Usain Bolt, Asafa Powell and Tyson Gay, all sub-9.8 second performers, seek sprinting's ultimate validation in a 100 metres showdown that will be the highlight of the athletics programme at the Beijing Olympics.
Despite being badly tainted by the doping revelations that felled the men's winner from four years ago and the 2000 women's champion Marion Jones, the sport's blue riband race remains the most magnetic event of the Games.
The men's 100 metres in Athens four years ago was a classic, with the first five men breaking 10 seconds for the first time. Jamaican Powell came in fifth in 9.94 behind winner Justin Gatlin of the United States, who was later banned for doping.
A year later, on the same track, Powell set a world record of 9.77 and improved it to 9.74 in 2007.
Compatriot Bolt moved the mark on to 9.72 this year while Gay posted 9.77 plus a wind-assisted 9.68, the fastest time recorded for the distance.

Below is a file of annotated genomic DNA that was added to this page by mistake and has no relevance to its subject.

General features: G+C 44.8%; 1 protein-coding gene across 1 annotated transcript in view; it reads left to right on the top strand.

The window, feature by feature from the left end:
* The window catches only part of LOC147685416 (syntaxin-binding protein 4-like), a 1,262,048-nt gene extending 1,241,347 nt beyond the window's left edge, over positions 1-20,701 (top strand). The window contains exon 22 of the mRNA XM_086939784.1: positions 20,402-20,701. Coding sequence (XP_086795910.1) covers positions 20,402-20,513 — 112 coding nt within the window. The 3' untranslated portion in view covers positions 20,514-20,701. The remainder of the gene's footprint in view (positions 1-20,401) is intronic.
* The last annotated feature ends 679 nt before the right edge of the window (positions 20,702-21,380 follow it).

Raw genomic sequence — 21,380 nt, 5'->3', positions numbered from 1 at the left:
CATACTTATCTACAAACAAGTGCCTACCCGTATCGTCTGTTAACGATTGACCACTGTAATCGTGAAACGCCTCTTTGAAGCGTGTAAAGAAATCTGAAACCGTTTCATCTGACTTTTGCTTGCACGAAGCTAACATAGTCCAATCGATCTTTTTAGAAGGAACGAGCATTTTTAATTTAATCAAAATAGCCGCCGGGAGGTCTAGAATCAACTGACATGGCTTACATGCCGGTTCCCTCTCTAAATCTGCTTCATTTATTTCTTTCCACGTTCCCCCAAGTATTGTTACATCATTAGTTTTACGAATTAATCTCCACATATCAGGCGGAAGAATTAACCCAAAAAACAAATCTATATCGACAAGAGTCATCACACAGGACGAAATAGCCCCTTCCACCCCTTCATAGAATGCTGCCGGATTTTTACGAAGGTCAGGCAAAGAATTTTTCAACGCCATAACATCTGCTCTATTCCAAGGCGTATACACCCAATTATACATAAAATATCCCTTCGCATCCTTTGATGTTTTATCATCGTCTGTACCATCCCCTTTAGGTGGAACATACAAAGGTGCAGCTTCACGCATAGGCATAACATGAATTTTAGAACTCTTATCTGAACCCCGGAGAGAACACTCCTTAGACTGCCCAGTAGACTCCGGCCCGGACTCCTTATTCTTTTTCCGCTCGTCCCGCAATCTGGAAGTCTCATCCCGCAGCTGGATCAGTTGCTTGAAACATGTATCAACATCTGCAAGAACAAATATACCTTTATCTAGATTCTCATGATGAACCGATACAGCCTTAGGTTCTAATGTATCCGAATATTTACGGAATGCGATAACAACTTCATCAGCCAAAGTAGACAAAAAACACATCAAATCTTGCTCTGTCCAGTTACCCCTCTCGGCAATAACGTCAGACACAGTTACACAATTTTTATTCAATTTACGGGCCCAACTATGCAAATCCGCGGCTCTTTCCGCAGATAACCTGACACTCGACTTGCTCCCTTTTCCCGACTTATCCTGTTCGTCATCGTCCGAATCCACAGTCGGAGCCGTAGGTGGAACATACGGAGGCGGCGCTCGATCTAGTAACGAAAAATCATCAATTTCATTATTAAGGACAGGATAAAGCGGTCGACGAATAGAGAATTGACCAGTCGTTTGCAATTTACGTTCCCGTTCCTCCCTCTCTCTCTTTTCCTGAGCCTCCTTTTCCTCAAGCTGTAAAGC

All three are capable of taking gold and the world record with it in the final on Aug 16.
Powell was favourite in the world championships a year ago but managed only bronze behind winner Gay. It was a performance that raised questions over the Jamaican's temperament after he admitted giving up once he realised he would not win.
Injuries have limited his work this year and Gay also suffering a hamstring problem in the US trials that ended his hopes of making the 200 metres team.
'This year for the first time all eyes will be on Bolt and Gay. Definitely after the disappointments of recent years when I was favourite, I prefer this sort of situation,' Powell said.
Bolt's progress in the 100 metres was a surprise for a man better known for the 200, in which he took silver behind Gay in the world championships.
Clearly the fastest over 200 this season, the 21-year-old will hope to prevent a repeat of the U.S. clean sweep of 2004.